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Destruction Babies

Locarno in L.A. Review


Independent; 108 minutes

Director: Tetsuya Mariko


Written by on April 26, 2017 




If Sion Sono directed the “Pick a fight with a stranger” sequence from Fight Club without any fantastical flourish, it’d come out something like Destruction Babies. That one sentence might be enough to turn certain people off ever watching this film – and fair enough, since there’s a minimal chance they’d even remotely like it. Hell, even if that description intrigues you, this movie might still not be for you. It is willfully, aggressively unpleasant, a domino string of violent scenes that are deliberately anti-entertaining.

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Think about the usual mechanics of cinematic fight scenes, and Destruction Babies does the opposite. The camera spectates from a cold, steady remove. There’s zero feeling of choreography, as combatants flail about messily, missing their punches and kicks as often as they hit. There are few fancy moves – men dance around one another until one of them pins the other and then proceeds to pummel him mercilessly, often with buddies jumping in to help. The soundscape is of slaps and grunts and muffled blows, no heightened Hollywood meat-crack effects. And they drag on, far past the point of comfort, as dogged and persistent as the teenage protagonist, Taira (Yûya Yagira).

Taira is a rabid dog, wandering Matsuyama without any purpose besides picking random fights with strangers, which often result in him lying on the ground, spitting teeth. What reason, if any, he has for this beyond a hunger for doling out and receiving pain is left out – Yagira offers little dialog but a lot of smug smiles that are appropriately infuriating. Taira’s younger brother Shota (Nijirô Murakami) feels similar antisocial pulls but seems mostly normal, and searches for him without success. Taira’s spree becomes something like a quest after he encounters Yuya (Masaki Suda), a born lickspittle who latches onto him and goads him into worse and worse assaults, filming them on his phone and talking about them like it’s all a video game.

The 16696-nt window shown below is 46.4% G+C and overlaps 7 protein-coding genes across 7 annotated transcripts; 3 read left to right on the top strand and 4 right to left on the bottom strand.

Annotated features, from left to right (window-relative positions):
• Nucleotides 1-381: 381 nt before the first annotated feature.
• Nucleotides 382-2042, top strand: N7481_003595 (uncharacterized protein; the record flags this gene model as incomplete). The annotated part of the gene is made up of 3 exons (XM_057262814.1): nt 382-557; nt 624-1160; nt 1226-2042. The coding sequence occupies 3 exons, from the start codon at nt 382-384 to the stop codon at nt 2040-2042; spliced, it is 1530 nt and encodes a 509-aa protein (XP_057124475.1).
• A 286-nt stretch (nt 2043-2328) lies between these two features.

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Destruction Babies torques the discomfort as it progresses. At first, Taira only fights other young men – an “acceptable,” common form of movie violence. Later, girls are attacked as well, something audiences are far less desensitized to. Things degrade further to kidnapping, sexual assault, and various murders. The idea of violence as a disease isn’t new, but this film’s experience of it actually feels like a sickness spreading through your gut; the ultra-realistic style enhances the savagery. The closest thing to a hero is Nana (Nana Komatsu), a shoplifting yakuza moll who gets swept up in Taira and Yuya’s rampage and still can’t get out with clean hands. The rot turns even victims into perpetrators.

Meanwhile, bystanders can only gawk or snap pics, the authorities seem helpless, and the media is clearly loving it. That element of the script feels too obvious, even if it’s all too true to life. But the film’s strongest tie between its brutal characters and society at large is expressed in scenes of the Matsuyama Fall Festival, in which rival teams ram portable shrines against one another – allegedly in the spirit of fun and tradition, but with many furious faces seen in the crowd. Destruction Babies has an ugly soul. It cuts and bruises its own face, then stares you in the eye until you must look away. Co-writer/director Tetsuya Mariko’s commentary may be broad, but the blow lands nonetheless.

Destruction Babies screened at Locarno in Los Angeles.


B-







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